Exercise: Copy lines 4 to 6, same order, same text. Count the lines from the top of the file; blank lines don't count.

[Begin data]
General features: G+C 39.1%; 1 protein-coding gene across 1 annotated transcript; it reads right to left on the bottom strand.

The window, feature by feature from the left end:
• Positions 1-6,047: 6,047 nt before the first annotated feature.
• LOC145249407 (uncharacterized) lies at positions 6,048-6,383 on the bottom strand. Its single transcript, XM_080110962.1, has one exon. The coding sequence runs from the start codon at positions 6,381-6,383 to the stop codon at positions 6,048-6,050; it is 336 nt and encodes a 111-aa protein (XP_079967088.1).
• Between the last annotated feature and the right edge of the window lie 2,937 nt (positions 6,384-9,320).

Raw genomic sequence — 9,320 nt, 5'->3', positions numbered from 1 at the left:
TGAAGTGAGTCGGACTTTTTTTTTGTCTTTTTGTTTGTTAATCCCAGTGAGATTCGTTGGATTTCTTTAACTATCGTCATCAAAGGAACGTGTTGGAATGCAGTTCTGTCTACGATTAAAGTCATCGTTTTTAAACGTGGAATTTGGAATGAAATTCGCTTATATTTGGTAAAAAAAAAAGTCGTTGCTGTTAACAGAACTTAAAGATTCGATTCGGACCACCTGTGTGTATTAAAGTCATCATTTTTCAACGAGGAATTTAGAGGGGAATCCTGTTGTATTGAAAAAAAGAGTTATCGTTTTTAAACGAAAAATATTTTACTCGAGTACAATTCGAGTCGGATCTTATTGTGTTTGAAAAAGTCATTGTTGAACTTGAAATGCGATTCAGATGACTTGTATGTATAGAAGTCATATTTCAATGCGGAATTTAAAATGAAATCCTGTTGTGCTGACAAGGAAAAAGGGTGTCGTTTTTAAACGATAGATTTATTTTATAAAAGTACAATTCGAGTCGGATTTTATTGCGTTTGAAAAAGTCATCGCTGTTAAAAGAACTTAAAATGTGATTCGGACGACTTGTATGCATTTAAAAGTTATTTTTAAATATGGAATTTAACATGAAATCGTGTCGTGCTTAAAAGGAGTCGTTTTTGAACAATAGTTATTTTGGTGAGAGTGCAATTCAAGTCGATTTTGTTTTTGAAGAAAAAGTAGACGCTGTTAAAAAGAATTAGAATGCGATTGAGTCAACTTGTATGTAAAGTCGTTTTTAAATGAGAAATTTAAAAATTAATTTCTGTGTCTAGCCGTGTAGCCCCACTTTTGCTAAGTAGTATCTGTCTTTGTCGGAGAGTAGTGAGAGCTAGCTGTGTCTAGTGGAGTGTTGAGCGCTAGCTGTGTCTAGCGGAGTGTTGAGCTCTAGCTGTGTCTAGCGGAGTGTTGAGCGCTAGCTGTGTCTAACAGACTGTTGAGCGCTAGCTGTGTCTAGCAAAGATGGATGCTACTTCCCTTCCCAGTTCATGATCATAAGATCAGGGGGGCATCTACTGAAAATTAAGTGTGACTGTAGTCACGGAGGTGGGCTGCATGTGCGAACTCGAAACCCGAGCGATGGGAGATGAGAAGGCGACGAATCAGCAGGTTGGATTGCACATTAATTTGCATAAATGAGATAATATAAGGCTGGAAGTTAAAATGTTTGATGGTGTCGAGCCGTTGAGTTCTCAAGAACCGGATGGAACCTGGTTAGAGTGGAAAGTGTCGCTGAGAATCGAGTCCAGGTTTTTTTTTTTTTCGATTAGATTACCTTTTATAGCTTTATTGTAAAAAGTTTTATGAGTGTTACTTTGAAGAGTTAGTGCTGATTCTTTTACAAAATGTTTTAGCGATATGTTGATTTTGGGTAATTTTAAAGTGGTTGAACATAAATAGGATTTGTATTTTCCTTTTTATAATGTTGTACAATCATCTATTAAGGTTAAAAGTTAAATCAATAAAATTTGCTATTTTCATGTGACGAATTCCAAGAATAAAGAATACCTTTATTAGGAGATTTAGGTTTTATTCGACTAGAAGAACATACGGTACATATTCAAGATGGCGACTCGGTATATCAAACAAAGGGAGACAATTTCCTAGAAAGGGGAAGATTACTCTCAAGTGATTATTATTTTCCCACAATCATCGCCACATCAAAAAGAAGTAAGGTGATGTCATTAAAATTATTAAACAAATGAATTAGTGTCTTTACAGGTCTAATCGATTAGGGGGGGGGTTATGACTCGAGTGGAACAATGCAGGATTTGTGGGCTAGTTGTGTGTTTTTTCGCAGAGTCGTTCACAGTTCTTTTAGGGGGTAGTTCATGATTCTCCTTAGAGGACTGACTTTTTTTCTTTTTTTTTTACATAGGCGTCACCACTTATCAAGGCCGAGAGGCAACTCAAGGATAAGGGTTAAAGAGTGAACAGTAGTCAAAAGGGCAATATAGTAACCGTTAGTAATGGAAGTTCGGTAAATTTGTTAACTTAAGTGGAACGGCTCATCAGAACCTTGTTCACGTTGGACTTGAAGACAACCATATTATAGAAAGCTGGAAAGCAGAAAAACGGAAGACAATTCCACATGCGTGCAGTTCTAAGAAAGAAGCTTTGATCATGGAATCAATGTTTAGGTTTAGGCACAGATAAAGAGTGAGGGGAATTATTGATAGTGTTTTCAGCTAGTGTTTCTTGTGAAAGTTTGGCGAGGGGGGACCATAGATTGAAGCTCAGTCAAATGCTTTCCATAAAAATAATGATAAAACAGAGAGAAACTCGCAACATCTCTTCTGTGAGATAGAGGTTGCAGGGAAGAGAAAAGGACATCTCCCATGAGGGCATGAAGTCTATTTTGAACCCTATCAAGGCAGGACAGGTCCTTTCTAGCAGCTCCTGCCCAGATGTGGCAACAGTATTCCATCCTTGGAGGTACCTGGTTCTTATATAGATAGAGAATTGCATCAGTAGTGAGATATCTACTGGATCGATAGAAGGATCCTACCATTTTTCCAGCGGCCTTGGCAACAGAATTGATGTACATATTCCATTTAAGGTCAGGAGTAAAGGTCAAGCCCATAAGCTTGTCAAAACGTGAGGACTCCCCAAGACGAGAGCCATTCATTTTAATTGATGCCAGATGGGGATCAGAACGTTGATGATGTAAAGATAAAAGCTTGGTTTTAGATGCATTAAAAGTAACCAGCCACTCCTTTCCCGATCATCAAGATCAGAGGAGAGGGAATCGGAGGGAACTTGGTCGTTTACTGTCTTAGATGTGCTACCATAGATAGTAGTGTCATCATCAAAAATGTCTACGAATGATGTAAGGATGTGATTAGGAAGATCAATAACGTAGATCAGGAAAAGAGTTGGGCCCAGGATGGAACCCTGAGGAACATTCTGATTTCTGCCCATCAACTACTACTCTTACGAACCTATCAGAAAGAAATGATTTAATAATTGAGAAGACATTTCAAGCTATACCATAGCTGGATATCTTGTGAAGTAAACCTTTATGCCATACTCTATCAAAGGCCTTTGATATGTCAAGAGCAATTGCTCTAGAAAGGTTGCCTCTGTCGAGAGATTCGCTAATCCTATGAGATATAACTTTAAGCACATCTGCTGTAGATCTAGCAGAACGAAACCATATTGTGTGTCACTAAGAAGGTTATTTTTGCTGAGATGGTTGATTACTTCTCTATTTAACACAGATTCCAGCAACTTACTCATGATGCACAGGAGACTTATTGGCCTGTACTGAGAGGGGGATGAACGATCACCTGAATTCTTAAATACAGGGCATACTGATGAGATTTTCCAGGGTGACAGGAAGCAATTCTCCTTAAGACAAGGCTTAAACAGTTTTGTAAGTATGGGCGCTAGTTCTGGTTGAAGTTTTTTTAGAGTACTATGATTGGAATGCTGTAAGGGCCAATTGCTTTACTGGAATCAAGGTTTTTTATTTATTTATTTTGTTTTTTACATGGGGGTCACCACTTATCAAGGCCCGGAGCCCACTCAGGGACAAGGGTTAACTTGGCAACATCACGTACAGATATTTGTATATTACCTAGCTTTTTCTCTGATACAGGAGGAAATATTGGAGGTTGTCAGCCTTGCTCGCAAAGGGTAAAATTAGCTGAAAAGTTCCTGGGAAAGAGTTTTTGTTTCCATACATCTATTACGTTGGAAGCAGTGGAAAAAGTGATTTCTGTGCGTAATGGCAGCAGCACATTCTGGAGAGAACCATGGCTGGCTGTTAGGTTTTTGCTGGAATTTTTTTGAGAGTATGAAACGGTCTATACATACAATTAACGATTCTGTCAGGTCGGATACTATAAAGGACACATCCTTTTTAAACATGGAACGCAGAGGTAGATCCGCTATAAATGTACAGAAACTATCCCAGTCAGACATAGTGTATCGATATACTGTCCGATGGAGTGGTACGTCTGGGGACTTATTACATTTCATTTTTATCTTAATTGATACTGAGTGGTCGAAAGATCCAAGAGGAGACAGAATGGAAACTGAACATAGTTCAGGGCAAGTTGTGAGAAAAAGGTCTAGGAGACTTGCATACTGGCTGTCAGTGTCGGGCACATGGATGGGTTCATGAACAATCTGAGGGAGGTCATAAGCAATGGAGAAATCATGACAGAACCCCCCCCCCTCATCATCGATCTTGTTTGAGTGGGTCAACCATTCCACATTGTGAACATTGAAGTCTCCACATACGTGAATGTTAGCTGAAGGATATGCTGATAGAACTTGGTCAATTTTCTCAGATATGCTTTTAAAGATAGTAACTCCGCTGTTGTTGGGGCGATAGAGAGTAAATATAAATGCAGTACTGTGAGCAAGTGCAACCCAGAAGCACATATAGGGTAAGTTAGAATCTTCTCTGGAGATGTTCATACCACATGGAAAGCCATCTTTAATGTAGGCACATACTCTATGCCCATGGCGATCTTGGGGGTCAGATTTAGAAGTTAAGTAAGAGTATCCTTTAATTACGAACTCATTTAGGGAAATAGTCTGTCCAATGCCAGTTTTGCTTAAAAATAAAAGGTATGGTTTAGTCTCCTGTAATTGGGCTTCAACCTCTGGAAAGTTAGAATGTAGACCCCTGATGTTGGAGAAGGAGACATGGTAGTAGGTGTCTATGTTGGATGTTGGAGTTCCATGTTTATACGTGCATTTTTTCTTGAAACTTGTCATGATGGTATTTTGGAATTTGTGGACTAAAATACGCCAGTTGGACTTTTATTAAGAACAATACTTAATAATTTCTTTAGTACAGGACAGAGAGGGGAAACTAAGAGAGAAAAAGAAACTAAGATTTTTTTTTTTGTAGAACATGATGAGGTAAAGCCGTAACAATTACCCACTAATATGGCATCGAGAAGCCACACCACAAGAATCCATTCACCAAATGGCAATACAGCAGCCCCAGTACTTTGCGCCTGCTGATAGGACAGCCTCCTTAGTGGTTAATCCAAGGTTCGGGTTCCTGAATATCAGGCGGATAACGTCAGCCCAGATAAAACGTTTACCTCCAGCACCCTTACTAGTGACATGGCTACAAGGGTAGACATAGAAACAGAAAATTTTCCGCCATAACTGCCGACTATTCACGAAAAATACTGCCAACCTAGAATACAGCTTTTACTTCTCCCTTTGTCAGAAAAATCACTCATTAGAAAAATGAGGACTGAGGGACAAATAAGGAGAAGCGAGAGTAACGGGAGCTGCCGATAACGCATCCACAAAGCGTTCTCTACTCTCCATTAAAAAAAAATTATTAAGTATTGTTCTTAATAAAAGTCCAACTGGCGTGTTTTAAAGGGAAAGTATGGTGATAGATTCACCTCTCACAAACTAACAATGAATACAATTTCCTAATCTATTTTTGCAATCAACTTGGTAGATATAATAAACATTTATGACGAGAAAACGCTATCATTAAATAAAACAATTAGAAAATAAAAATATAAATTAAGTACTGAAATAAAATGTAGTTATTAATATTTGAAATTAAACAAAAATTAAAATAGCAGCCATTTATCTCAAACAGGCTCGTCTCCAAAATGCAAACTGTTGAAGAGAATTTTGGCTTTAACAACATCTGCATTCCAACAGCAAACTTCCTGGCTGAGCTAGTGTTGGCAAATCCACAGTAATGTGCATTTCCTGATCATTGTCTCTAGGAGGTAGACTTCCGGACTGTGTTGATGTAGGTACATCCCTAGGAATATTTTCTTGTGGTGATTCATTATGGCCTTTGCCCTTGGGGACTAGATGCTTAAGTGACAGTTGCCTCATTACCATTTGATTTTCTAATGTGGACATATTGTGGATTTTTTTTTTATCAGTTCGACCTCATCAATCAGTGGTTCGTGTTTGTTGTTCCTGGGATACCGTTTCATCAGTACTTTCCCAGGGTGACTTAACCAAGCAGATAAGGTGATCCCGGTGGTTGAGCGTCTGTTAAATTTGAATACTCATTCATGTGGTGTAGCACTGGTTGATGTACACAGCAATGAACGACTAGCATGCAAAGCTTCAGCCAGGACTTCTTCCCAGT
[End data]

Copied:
• LOC145249407 (uncharacterized) lies at positions 6,048-6,383 on the bottom strand. Its single transcript, XM_080110962.1, has one exon. The coding sequence runs from the start codon at positions 6,381-6,383 to the stop codon at positions 6,048-6,050; it is 336 nt and encodes a 111-aa protein (XP_079967088.1).
• Between the last annotated feature and the right edge of the window lie 2,937 nt (positions 6,384-9,320).

Raw genomic sequence — 9,320 nt, 5'->3', positions numbered from 1 at the left: